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Wednesday, June 26, 2002

All work and no play makes Jack an obsessive boy



The Pledge

Rating: * * * *
Director: Sean Penn
Running time: 123 minutes
Language: English
Now showing

Let's give it up for Sean Penn: He's one of those rare actors who can rack up Oscar nominations ("Dead Man Walking," "I Am Sam") as consistently as he bags European festival awards ("Sweet & Lowdown," "Hurlyburly," "The Thin Red Line"). Yet whether he's doing a Hollywood flick or an indie, he almost never takes on a role that isn't demanding, that doesn't challenge him in some way. Note that almost alone among his contemporaries, Penn has never done a "Die Hard" or a Jerry Bruckheimer flick, even though his tough-guy persona would make it a no-brainer for him.

News photo
Jack Nicholson in Sean Penn's "The Pledge"

Penn has integrity as an actor, and for him acting -- inhabiting a character and bringing it alive -- is what it's all about, not running around with an oversize weapon in front of a blue screen. Nowhere is this more apparent than when Penn is directing his own movies. In "The Indian Runner" and "The Crossing Guard," he has displayed an instinctual, perceptive knack for bringing out the nuance of a performance, and for giving his actors room to move. For Penn, directing is no vanity gig. He's got real talent behind the camera, and his third film, "The Pledge," proves this.

"The Pledge," which stars Jack Nicholson as an aging cop who can't let go of one last case, is an intriguing mix of stories. On one level, it's an accomplished thriller, with an explosive beginning and languid middle, building to a very tense and fraught finale. It's also a story of retirement crisis, of what a man does when he no longer has his professional life to drive him; Nicholson's character refuses to let go (a decision he will live to regret). Finally, it's a story on that most old-fashioned concept: honor.

Retiring detective Jerry Black (Nicholson) spends his very last day on the force checking out a homicide, and it's a particularly nasty piece of work: an 8-year-old girl found butchered in remote Nevada woods. It's up to Jerry to break the news to the girl's parents. In the heat of the moment, he makes a promise -- upon his soul's salvation -- to apprehend the murderer.

Fellow detective Stan Krolak (Aaron Eckhart) thinks he's got his man with a retarded Indian, Toby Jay Wadenah (Benicio del Toro). Jerry, however, smells a scapegoat. He turns up some other leads and finds a disturbing pattern of missing and murdered children in nearby counties, but Jerry's off the force and told in no uncertain terms to butt out. ("Get a life," mutters Stan.) Jerry glares at his ex-commander, Pollack (Sam Shephard), and storms out with one parting shot: "I made a promise, Eric! You're old enough to remember when that used to mean something."

Jerry does indeed let it go, retiring to the lakes region to pursue his hobby of fishing, and kick back and enjoy his retirement. But appearances can be deceiving: This is exactly the epicenter of where all those killings occurred. Jerry also starts to feel protective of Chrissy (Pauline Roberts), the young daughter of a waitress named Lori (Robin Wright Penn), who works at a local diner.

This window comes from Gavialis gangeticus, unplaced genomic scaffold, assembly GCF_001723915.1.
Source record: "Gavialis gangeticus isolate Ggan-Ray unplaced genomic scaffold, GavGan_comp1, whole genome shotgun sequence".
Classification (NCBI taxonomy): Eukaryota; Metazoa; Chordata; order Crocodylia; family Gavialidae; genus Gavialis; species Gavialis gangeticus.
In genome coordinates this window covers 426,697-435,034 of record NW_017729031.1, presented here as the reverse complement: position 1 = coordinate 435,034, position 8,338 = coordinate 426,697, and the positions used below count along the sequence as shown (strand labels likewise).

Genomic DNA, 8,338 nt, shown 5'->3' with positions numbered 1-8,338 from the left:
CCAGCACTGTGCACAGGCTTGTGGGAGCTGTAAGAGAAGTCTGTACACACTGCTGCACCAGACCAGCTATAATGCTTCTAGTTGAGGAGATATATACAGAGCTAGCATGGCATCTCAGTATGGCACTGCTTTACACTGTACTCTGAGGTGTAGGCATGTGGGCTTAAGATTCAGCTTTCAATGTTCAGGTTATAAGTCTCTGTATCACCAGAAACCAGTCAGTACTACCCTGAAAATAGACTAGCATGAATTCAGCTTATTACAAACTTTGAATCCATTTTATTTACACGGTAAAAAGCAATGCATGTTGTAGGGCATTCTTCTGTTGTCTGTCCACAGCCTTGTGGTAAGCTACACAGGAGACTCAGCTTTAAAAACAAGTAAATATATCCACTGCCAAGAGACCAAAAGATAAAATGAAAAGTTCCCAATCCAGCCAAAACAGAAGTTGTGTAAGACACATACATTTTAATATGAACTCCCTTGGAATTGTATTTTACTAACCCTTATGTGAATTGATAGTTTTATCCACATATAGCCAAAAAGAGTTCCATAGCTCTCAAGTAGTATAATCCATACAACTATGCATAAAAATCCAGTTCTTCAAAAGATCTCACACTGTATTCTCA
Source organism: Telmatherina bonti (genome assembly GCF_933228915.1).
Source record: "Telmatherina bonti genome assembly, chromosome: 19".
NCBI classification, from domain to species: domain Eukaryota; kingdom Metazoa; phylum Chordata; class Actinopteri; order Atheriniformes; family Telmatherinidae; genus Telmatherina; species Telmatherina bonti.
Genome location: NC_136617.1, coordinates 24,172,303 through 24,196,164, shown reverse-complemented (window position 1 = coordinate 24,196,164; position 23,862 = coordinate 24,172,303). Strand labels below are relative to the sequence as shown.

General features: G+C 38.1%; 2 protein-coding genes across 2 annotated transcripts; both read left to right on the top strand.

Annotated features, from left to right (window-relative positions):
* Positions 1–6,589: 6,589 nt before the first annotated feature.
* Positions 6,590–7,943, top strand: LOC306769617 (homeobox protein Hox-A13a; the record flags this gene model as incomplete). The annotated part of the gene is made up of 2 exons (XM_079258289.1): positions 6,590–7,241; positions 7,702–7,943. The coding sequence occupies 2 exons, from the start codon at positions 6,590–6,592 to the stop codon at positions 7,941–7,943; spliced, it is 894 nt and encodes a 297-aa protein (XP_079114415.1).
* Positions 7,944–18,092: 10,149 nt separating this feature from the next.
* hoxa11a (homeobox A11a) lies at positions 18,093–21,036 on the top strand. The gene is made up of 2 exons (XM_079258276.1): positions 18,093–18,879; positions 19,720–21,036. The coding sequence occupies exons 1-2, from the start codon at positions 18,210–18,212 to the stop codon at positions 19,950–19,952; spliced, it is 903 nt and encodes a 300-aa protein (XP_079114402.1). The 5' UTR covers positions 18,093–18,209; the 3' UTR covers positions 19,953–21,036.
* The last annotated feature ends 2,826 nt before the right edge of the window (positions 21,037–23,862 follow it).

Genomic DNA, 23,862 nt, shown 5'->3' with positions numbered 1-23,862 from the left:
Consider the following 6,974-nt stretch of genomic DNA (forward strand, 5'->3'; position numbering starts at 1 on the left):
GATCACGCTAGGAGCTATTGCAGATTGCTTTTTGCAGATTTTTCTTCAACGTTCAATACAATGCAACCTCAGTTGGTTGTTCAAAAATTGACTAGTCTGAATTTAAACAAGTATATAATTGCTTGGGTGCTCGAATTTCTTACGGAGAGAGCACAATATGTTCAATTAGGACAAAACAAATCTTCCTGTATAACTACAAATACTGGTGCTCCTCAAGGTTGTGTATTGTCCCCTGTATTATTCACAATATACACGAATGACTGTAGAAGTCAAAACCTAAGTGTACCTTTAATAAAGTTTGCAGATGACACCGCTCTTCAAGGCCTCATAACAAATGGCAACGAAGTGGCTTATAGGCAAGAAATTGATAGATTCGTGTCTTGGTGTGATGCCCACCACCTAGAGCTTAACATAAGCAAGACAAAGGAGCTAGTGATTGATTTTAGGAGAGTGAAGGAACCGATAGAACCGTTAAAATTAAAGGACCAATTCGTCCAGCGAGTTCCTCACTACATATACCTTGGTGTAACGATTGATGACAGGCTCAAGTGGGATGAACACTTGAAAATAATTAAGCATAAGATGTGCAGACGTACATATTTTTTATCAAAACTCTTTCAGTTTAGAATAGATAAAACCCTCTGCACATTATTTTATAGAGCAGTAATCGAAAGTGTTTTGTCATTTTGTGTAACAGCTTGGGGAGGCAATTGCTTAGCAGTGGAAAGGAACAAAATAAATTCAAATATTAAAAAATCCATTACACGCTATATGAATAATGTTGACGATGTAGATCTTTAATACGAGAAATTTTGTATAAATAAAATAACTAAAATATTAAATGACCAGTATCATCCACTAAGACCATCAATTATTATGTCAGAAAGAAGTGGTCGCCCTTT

Lori likes Jerry, and a new, happier future looms for the old guy. But that promise continues to nag at him. He thinks he's getting closer to the suspect -- a mysterious "giant" captured in crayon drawings by one of the killed girls -- but the viewer can't be so sure. Is Jerry a dedicated cop, giving it his all, or a deluded obsessive, seeing danger where none exists? The paranoia wafts over every scene like a deadly mist.

Directors who employ Nicholson these days always want the trademark "Jack," the devilish grin, fiery eyes and over-the-top delivery that he hasn't been able to disown since "The Shining." But Penn allows Nicholson to turn in his most restrained, subtle performance in ages, a Jack we've only rarely glimpsed since the '70s. When the parents of the murdered child ask why it is they can't view the body at the morgue, Nicholson replies, "We hardly dare look ourselves." He says this not with menace or any sort of edge, just a sad dignity that bespeaks bitter experience. In his scenes with Lori and her child Chrissy, we see a gentle, fatherly side of Nicholson that's a revelation. Yet throughout the film, he retains a wily, well-concealed sense of guile as he secretly harbors his suspicions and fears.

Penn doesn't waste such a fine performance, placing it at the center of a well-built thriller that teases us with any number of possibilities: Is the killer for real? Is he a product of Jerry's need for a hunt? Or is he even perhaps Jerry himself? Penn strings us along, with any number of exquisitely tense moments, the best coming when little Chrissy wanders off at a crowded flea market.

The real kicker comes with the ending, though, a piece of irony so bitter it's hard to swallow. It leaves you bewildered, sad and not a little spooked, wondering -- like Jerry -- how fate can be so cruel, almost deliberately so. So much of Penn's work -- as an actor and director -- has focused on the idea of redemption. "The Pledge" shows the tragedy of trying for it and coming up short.



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